Thursday, November 30, 2006

osteoporosis ..... beyond calcium.

The North American menopause society has published new guidelines for the management of post menopausal osteoporosis.

There is much more to management of osteoporosis than calcium and vitamin D. Osteoporosis is a major health problem and some working knowledge about it is essential.

Do you need to get tested for osteoporosis ? I have answered that question in my previous post.

First lets enumerate the non pharmacological methods

  • A balanced diet with adequate calcium and vit D intake.
  • Adequate exercise.
  • Smoking cessation.
  • Avoidance of excessive alcohol intake.
  • Fall prevention.
Drug treatment of osteoporosis is recommended for all postmenopausal women
  • who have had an osteoporotic vertebral fracture.
  • who have bone mineral density values consistent with osteoporosis (ie, T-score worse than or equal to -2.5).
  • who have a T-score from -2.0 to -2.5 plus at least one of the following risk factors for fracture: thinness, history of fragility fracture (other than skull, facial bone, ankle, finger, and toe) since menopause, and history of hip fracture in a parent.
The first line drugs for treating post menopausal osteoporosis are the bisphosphonates. These drugs act by decreasing osteoclast activity. Osteoclasts are the cells that absorb or remove bone. Thus these drugs decrease bone turnover and help maintain bone mass.

The effectiveness of these drugs to reduce fracture rates have been well documented.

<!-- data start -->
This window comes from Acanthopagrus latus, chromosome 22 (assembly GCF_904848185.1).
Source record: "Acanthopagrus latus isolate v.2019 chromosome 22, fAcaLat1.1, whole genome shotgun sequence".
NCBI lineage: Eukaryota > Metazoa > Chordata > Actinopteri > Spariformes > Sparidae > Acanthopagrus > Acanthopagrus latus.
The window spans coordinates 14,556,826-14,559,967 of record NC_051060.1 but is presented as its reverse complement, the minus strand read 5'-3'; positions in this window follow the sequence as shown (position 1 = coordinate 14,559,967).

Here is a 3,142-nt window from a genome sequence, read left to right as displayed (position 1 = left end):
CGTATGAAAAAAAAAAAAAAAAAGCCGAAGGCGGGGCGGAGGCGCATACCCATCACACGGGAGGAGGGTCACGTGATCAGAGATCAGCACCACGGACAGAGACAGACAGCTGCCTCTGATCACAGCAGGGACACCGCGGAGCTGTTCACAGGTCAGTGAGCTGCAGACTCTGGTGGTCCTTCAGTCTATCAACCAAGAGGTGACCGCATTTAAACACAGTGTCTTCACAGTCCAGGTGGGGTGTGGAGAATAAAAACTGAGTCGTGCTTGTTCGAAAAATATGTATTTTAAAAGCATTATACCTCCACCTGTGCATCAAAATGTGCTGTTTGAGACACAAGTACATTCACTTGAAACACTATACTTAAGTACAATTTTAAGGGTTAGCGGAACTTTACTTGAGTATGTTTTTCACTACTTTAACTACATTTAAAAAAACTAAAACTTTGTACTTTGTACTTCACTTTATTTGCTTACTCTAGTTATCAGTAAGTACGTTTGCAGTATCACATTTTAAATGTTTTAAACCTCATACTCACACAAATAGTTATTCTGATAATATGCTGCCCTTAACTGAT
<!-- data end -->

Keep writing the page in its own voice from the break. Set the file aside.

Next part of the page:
They have been shown to increase BMD by 6%-8% at the spine and by 3%-6% at the hip over a three-year period. Both vertebral and nonvertebral fractures were reduced by approximately 50% over this period of treatment. The bisphosphonates commonly used are alendronate, etidronate and residronate.

The most important precaution is to take the drug on an empty stomach. This is because food interferes with its absorption. One should not eat anything for half an hour after taking the drug.

The second important precaution is to take the drug with a glass full of water. The drug is known to cause esophageal irritation so a glass of water is necessary to wash down the drug.

A good advantage is that many of these drugs can be taken only once or twice a week. Alendronate for instance can be taken once a week as a single tablet of 70mg.

One serious complication that has been reported is that of jaw necrosis. There was approximately a 7% incidence in cancer patients treated with bisphosphonates for 3 to 4 years. However the incidence in patients treated with osteoporosis is very low.

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1 comment:

Fosamax Lawyers said...

In fighting osteoporosis, Calcium and Vitamin D works hand in hand. We must not also forget to add a regimen of exercise and proper diet to it